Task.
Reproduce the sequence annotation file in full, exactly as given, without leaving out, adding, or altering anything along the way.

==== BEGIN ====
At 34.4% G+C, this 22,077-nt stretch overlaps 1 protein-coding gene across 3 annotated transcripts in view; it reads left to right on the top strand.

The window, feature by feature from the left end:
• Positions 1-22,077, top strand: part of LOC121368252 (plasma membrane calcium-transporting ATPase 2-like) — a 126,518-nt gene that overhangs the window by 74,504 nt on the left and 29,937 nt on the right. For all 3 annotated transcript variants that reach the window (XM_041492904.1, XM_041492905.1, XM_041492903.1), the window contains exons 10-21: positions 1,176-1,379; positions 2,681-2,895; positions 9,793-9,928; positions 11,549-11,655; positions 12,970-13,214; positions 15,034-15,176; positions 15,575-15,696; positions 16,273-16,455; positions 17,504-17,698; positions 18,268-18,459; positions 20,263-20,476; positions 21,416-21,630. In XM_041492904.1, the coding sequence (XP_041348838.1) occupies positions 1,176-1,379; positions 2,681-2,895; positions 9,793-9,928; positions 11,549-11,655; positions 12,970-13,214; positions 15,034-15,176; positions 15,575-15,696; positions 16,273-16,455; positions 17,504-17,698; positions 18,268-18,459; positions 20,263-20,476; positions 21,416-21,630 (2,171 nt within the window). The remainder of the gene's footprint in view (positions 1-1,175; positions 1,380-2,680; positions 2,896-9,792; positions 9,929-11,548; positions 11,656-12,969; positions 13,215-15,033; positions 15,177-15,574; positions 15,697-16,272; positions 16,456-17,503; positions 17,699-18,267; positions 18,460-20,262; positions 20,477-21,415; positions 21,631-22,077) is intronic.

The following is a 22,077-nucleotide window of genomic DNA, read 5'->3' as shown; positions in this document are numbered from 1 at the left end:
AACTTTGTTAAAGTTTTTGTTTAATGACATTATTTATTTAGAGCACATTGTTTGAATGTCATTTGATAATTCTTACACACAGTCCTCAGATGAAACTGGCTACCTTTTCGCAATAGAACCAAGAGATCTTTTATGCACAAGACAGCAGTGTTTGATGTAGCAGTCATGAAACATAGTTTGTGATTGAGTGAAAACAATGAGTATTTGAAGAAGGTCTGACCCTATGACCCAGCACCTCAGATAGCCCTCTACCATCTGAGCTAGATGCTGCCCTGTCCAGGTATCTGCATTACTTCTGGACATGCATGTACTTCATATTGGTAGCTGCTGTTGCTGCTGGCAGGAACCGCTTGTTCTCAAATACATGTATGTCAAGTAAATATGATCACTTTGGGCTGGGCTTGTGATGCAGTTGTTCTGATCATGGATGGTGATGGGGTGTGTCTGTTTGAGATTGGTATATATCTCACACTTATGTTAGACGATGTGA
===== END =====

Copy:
At 34.4% G+C, this 22,077-nt stretch overlaps 1 protein-coding gene across 3 annotated transcripts in view; it reads left to right on the top strand.

The window, feature by feature from the left end:
• Positions 1-22,077, top strand: part of LOC121368252 (plasma membrane calcium-transporting ATPase 2-like) — a 126,518-nt gene that overhangs the window by 74,504 nt on the left and 29,937 nt on the right. For all 3 annotated transcript variants that reach the window (XM_041492904.1, XM_041492905.1, XM_041492903.1), the window contains exons 10-21: positions 1,176-1,379; positions 2,681-2,895; positions 9,793-9,928; positions 11,549-11,655; positions 12,970-13,214; positions 15,034-15,176; positions 15,575-15,696; positions 16,273-16,455; positions 17,504-17,698; positions 18,268-18,459; positions 20,263-20,476; positions 21,416-21,630. In XM_041492904.1, the coding sequence (XP_041348838.1) occupies positions 1,176-1,379; positions 2,681-2,895; positions 9,793-9,928; positions 11,549-11,655; positions 12,970-13,214; positions 15,034-15,176; positions 15,575-15,696; positions 16,273-16,455; positions 17,504-17,698; positions 18,268-18,459; positions 20,263-20,476; positions 21,416-21,630 (2,171 nt within the window). The remainder of the gene's footprint in view (positions 1-1,175; positions 1,380-2,680; positions 2,896-9,792; positions 9,929-11,548; positions 11,656-12,969; positions 13,215-15,033; positions 15,177-15,574; positions 15,697-16,272; positions 16,456-17,503; positions 17,699-18,267; positions 18,460-20,262; positions 20,477-21,415; positions 21,631-22,077) is intronic.

The following is a 22,077-nucleotide window of genomic DNA, read 5'->3' as shown; positions in this document are numbered from 1 at the left end:
AACTTTGTTAAAGTTTTTGTTTAATGACATTATTTATTTAGAGCACATTGTTTGAATGTCATTTGATAATTCTTACACACAGTCCTCAGATGAAACTGGCTACCTTTTCGCAATAGAACCAAGAGATCTTTTATGCACAAGACAGCAGTGTTTGATGTAGCAGTCATGAAACATAGTTTGTGATTGAGTGAAAACAATGAGTATTTGAAGAAGGTCTGACCCTATGACCCAGCACCTCAGATAGCCCTCTACCATCTGAGCTAGATGCTGCCCTGTCCAGGTATCTGCATTACTTCTGGACATGCATGTACTTCATATTGGTAGCTGCTGTTGCTGCTGGCAGGAACCGCTTGTTCTCAAATACATGTATGTCAAGTAAATATGATCACTTTGGGCTGGGCTTGTGATGCAGTTGTTCTGATCATGGATGGTGATGGGGTGTGTCTGTTTGAGATTGGTATATATCTCACACTTATGTTAGACGATGTGA